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Greece's Eurobank to be nationalized

Xinhua | Updated: 2013-05-01 03:01

ATHENS - Greek lender Eurobank is the first systemic bank in Greece to be fully recapitalized and nationalized, as its shareholders approved on Tuesday a fully state-backed 5.8 billion euro ($7.55 billion) capital injection plan at the final stage of the recapitalization process of the country's banking system.

After failing to raise the required ten percent threshold of private capital to avoid falling under state control, under the terms of bailout deals struck with Greece's international lenders, Eurobank, one of the four systemic banks in the local banking market, will be fully recapitalized by the Hellenic Financial Stability Fund (HFSF).

"Our primary goal from now on is to return to private hands as soon as possible," Eurobank's Chairman Efthymios Christodoulou said on Tuesday. The HFSF is expected to appoint a new management shortly.

Under the recapitalization plan of Greece's banking system which aims to restore its liquidity and subsequently liquidity in the real economy to support efforts to overcome the economic crisis, any lenders falling under state control are to return to the private sector at a later stage.

Tuesday's deadline for lenders to secure the minimum capital boost from private investors to retain management control found the three other major banks -National Bank, Alpha Bank and Piraeus Bank- fulfilling the criteria set to remain privately-run, according to official statements made following general meetings of their shareholders.

A key factor in Eurobank's failure, according to analysts, is the freeze this spring on a merger plan with National Bank, the country's top lender, amidst objections from European Union and International Monetary Fund creditors who fear the repercussions of the collapse of a banking giant in case of a major crisis.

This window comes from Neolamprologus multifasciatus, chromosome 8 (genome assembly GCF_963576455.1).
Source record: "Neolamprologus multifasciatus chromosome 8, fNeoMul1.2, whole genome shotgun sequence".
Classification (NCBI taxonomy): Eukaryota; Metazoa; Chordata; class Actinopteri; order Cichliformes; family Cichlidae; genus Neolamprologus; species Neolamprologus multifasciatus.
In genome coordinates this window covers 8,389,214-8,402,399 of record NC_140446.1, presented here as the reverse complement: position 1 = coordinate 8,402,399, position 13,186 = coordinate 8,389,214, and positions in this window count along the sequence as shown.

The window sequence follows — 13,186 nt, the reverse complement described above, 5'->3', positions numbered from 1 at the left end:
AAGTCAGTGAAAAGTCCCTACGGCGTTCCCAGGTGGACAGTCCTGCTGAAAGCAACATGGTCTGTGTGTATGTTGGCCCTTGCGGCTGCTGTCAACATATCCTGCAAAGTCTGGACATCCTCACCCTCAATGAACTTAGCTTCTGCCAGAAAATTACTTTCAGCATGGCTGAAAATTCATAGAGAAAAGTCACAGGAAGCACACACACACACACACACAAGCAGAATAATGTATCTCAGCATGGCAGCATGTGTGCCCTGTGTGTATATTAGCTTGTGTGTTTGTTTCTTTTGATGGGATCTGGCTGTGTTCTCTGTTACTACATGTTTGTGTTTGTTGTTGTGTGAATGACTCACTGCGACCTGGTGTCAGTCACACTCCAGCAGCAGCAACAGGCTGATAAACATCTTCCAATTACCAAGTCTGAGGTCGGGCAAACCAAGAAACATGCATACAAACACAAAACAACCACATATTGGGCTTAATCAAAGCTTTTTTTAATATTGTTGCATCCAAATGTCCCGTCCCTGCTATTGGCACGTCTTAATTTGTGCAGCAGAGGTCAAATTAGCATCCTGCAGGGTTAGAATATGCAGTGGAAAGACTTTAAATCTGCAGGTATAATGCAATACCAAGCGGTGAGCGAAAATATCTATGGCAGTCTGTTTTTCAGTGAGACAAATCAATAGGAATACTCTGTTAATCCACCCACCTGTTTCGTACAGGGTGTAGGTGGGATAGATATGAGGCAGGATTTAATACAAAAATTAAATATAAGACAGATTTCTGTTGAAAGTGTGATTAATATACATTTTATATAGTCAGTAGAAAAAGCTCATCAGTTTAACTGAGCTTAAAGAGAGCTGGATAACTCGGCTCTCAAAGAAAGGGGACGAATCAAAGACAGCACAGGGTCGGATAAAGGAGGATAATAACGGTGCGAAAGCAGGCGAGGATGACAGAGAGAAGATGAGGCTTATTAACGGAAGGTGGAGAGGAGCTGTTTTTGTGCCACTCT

Greece's banking sector has been severely affected by the Greek sovereign debt crisis which erupted in late 2009. Banks have suffered losses from impaired loans and last year's "haircut" of the Greek debt load.

The four systemic banks are to receive a total of 27.5 billion euros in coming weeks under the 50 billion euro worth recapitalization scheme sealed last year, as part of the country's EU/IMF bailout aid program aiming to pull Greece out of the crisis back to growth.

Their capital needs have been set by the central Bank of Greece at 5.8 billion euros for Eurobank, 9.7 billion euros for the National Bank, 4.5 billion euros for Alpha Bank and 7.3 billion euros for Piraeus Bank. Most funds are to be covered by the HFSF in exchange for shares.

After Tuesday's benchmark, the next step in the recapitalization scheme is the submission of detailed plans for the capital increases by lenders to the Capital Market Commission and the launch of the process. The capital boost should be completed by July, according to the timetable, so that all banks should be fully recapitalized. (1 euro= 1.3 U.S. dollars)

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